Background: Because adenosine has been alleged to produce both anesthetic and analgesic sparing effects, a randomized, double-blinded study was designed to compare the perioperative effects of adenosine and remifentanil when administered as intravenous adjuvants during general anesthesia for major gynecologic procedures. Methods: Thirty-two women were assigned randomly to one of two drug treatment groups. After premedication with 0.04 mg/kg intravenous midazolam, anesthesia was induced with 2 μg/kg intravenous fentanyl, 1.5 mg/kg intravenous propofol, and 0.6 mg/kg intravenous rocuronium, and maintained with desflurane, 2%, and nitrous oxide, 65%, in oxygen. Before skin incision, an infusion of either remifentanil (0.02 μg · kg-1 · min-1) or adenosine (25 μg · kg-1 · min-1) was started and subsequently titrated to maintain systolic blood pressure, heart rate, or both within 10-15% of the preincision values. Results: Adenosine and remifentanil infusions were effective anesthetic adjuvants during lower abdominal surgery. Use of adenosine (mean ± SEM, 166 ± 17 μg · kg-1 · min-1) was associated with a significantly greater decrease in systolic blood pressure and higher heart rate values compared with remifentanil (mean ± SEM, 0.2 ± 0.03 μg · kg-1 · min-1). Total postoperative opioid analgesic use was 45% and 27% lower in the adenosine group at 0-2 h and 2-24 h after surgery, respectively. Conclusions: Adjunctive use of a variable-rate infusion of adenosine during desflurane- nitrous oxide anesthesia was associated with acceptable hemodynamic stability during the intraoperative period. Compared with remifentanil, intraoperative use of adenosine was associated with a decreased requirement for opioid analgesics during the first 24 h after operation.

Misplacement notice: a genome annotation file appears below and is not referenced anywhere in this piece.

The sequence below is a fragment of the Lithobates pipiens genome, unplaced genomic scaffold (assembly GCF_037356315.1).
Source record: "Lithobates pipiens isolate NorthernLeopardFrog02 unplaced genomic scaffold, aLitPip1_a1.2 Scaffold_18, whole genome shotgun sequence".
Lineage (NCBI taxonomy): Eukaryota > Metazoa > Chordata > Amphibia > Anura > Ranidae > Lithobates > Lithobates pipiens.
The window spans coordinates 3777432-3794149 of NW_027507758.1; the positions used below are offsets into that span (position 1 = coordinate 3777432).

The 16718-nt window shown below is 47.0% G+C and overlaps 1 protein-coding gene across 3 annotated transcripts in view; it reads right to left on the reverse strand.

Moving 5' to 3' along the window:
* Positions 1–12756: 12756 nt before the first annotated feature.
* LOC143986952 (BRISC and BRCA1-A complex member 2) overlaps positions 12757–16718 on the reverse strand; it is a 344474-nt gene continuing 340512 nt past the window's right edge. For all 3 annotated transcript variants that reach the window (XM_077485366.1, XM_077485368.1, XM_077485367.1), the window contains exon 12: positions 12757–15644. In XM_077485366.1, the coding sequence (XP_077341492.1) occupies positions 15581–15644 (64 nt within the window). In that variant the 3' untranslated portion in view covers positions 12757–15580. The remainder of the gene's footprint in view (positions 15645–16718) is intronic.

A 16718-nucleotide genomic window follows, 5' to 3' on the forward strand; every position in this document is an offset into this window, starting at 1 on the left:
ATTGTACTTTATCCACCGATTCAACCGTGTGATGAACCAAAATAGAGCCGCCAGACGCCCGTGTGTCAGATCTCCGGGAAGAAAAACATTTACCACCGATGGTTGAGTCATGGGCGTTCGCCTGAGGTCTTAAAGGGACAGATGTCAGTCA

ASJC Scopus subject areas
- Anesthesiology and Pain Medicine